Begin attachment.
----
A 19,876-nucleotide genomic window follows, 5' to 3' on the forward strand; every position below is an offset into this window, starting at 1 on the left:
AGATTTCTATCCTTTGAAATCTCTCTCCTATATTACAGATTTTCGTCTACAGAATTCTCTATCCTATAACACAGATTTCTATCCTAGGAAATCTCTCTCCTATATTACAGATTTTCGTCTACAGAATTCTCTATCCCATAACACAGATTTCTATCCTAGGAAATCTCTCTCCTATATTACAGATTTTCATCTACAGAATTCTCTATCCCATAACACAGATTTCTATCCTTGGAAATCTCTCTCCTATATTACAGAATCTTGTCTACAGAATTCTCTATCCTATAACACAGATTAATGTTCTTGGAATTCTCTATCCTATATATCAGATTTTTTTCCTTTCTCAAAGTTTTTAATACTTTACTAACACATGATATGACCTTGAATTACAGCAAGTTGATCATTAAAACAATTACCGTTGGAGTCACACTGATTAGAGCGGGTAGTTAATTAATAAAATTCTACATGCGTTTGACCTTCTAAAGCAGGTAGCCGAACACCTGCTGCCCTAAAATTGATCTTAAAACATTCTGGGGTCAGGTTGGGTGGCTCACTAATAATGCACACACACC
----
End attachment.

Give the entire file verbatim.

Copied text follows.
A 19,876-nucleotide genomic window follows, 5' to 3' on the forward strand; every position below is an offset into this window, starting at 1 on the left:
AGATTTCTATCCTTTGAAATCTCTCTCCTATATTACAGATTTTCGTCTACAGAATTCTCTATCCTATAACACAGATTTCTATCCTAGGAAATCTCTCTCCTATATTACAGATTTTCGTCTACAGAATTCTCTATCCCATAACACAGATTTCTATCCTAGGAAATCTCTCTCCTATATTACAGATTTTCATCTACAGAATTCTCTATCCCATAACACAGATTTCTATCCTTGGAAATCTCTCTCCTATATTACAGAATCTTGTCTACAGAATTCTCTATCCTATAACACAGATTAATGTTCTTGGAATTCTCTATCCTATATATCAGATTTTTTTCCTTTCTCAAAGTTTTTAATACTTTACTAACACATGATATGACCTTGAATTACAGCAAGTTGATCATTAAAACAATTACCGTTGGAGTCACACTGATTAGAGCGGGTAGTTAATTAATAAAATTCTACATGCGTTTGACCTTCTAAAGCAGGTAGCCGAACACCTGCTGCCCTAAAATTGATCTTAAAACATTCTGGGGTCAGGTTGGGTGGCTCACTAATAATGCACACACACC